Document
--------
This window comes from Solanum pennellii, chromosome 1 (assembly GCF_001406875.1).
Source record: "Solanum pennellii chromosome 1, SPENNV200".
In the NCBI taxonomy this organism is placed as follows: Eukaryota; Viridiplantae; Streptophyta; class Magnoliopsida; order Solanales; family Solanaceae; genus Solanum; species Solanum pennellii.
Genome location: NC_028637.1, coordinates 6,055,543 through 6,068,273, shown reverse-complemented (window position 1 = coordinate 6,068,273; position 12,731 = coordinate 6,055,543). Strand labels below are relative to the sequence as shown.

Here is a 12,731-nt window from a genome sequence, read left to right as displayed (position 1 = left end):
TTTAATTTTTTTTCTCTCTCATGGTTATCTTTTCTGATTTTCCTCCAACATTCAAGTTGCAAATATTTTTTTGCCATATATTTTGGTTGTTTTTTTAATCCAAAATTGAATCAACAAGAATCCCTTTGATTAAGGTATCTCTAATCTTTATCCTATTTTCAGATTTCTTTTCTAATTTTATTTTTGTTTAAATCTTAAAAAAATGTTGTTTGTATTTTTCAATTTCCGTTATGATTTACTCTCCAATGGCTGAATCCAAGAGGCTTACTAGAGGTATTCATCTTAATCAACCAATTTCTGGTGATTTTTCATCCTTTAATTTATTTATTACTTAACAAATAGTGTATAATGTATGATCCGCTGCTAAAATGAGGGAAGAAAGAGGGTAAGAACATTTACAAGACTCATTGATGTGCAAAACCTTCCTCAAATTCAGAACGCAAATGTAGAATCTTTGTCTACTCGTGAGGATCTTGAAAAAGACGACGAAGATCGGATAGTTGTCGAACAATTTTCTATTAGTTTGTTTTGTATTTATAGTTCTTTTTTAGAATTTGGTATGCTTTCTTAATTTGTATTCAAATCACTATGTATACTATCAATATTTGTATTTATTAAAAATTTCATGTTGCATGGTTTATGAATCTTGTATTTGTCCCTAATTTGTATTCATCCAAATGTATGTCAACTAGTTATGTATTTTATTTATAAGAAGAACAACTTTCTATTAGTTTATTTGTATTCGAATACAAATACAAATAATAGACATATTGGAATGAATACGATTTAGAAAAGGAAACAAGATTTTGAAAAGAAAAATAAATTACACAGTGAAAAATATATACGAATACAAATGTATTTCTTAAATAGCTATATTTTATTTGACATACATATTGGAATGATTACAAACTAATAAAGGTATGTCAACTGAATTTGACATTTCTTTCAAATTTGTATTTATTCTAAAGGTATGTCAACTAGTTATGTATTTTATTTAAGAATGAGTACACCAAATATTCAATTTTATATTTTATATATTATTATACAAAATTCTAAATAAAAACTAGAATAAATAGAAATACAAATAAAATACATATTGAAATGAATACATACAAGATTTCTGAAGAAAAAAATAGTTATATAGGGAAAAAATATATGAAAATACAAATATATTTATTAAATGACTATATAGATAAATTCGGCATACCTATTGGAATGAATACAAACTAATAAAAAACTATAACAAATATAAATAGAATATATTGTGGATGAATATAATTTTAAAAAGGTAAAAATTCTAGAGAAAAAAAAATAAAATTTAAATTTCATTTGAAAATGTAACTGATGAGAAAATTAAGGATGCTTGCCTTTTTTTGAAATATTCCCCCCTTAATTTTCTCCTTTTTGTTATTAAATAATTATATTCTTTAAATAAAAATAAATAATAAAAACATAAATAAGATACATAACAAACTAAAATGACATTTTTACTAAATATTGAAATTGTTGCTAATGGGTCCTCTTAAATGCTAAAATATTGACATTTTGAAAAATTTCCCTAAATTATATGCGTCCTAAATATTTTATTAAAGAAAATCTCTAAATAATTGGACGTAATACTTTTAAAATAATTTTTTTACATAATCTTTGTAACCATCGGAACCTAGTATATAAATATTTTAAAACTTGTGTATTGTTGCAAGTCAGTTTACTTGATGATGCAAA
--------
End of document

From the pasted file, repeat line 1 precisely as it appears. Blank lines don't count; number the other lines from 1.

This window comes from Solanum pennellii, chromosome 1 (assembly GCF_001406875.1).